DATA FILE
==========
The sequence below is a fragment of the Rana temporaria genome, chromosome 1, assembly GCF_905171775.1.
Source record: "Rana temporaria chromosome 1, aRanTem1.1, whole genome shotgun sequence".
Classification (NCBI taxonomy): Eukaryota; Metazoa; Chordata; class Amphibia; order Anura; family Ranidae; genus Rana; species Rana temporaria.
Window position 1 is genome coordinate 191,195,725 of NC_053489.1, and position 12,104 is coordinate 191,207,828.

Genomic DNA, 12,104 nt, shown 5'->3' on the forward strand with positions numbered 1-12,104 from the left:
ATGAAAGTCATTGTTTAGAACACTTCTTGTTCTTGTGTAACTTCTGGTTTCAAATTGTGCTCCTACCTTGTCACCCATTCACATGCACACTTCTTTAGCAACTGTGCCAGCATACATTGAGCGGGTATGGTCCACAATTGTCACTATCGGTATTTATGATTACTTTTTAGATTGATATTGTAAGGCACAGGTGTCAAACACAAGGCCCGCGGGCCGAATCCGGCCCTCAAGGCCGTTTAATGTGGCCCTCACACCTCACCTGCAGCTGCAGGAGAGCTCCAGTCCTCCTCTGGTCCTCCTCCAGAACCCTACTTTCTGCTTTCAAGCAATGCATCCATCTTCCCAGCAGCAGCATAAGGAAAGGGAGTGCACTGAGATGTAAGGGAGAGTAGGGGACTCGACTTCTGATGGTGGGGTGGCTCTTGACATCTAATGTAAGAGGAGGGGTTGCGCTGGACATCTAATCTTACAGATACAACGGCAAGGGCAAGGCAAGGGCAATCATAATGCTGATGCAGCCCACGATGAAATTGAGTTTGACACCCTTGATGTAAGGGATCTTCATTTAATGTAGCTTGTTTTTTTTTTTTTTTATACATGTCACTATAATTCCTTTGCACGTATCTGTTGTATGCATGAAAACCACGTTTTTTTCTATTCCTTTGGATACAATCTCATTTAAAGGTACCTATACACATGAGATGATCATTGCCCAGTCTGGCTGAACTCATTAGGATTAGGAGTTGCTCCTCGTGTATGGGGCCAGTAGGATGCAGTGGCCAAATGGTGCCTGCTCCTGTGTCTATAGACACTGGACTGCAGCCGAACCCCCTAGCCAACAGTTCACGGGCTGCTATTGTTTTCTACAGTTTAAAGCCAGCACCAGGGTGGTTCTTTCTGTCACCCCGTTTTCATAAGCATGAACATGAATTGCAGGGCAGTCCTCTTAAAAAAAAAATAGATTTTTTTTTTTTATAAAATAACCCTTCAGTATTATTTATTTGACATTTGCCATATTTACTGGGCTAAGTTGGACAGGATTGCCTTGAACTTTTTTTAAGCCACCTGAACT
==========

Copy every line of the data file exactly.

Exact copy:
The sequence below is a fragment of the Rana temporaria genome, chromosome 1, assembly GCF_905171775.1.
Source record: "Rana temporaria chromosome 1, aRanTem1.1, whole genome shotgun sequence".
Classification (NCBI taxonomy): Eukaryota; Metazoa; Chordata; class Amphibia; order Anura; family Ranidae; genus Rana; species Rana temporaria.
Window position 1 is genome coordinate 191,195,725 of NC_053489.1, and position 12,104 is coordinate 191,207,828.

Genomic DNA, 12,104 nt, shown 5'->3' on the forward strand with positions numbered 1-12,104 from the left:
ATGAAAGTCATTGTTTAGAACACTTCTTGTTCTTGTGTAACTTCTGGTTTCAAATTGTGCTCCTACCTTGTCACCCATTCACATGCACACTTCTTTAGCAACTGTGCCAGCATACATTGAGCGGGTATGGTCCACAATTGTCACTATCGGTATTTATGATTACTTTTTAGATTGATATTGTAAGGCACAGGTGTCAAACACAAGGCCCGCGGGCCGAATCCGGCCCTCAAGGCCGTTTAATGTGGCCCTCACACCTCACCTGCAGCTGCAGGAGAGCTCCAGTCCTCCTCTGGTCCTCCTCCAGAACCCTACTTTCTGCTTTCAAGCAATGCATCCATCTTCCCAGCAGCAGCATAAGGAAAGGGAGTGCACTGAGATGTAAGGGAGAGTAGGGGACTCGACTTCTGATGGTGGGGTGGCTCTTGACATCTAATGTAAGAGGAGGGGTTGCGCTGGACATCTAATCTTACAGATACAACGGCAAGGGCAAGGCAAGGGCAATCATAATGCTGATGCAGCCCACGATGAAATTGAGTTTGACACCCTTGATGTAAGGGATCTTCATTTAATGTAGCTTGTTTTTTTTTTTTTTTATACATGTCACTATAATTCCTTTGCACGTATCTGTTGTATGCATGAAAACCACGTTTTTTTCTATTCCTTTGGATACAATCTCATTTAAAGGTACCTATACACATGAGATGATCATTGCCCAGTCTGGCTGAACTCATTAGGATTAGGAGTTGCTCCTCGTGTATGGGGCCAGTAGGATGCAGTGGCCAAATGGTGCCTGCTCCTGTGTCTATAGACACTGGACTGCAGCCGAACCCCCTAGCCAACAGTTCACGGGCTGCTATTGTTTTCTACAGTTTAAAGCCAGCACCAGGGTGGTTCTTTCTGTCACCCCGTTTTCATAAGCATGAACATGAATTGCAGGGCAGTCCTCTTAAAAAAAAAATAGATTTTTTTTTTTTATAAAATAACCCTTCAGTATTATTTATTTGACATTTGCCATATTTACTGGGCTAAGTTGGACAGGATTGCCTTGAACTTTTTTTAAGCCACCTGAACT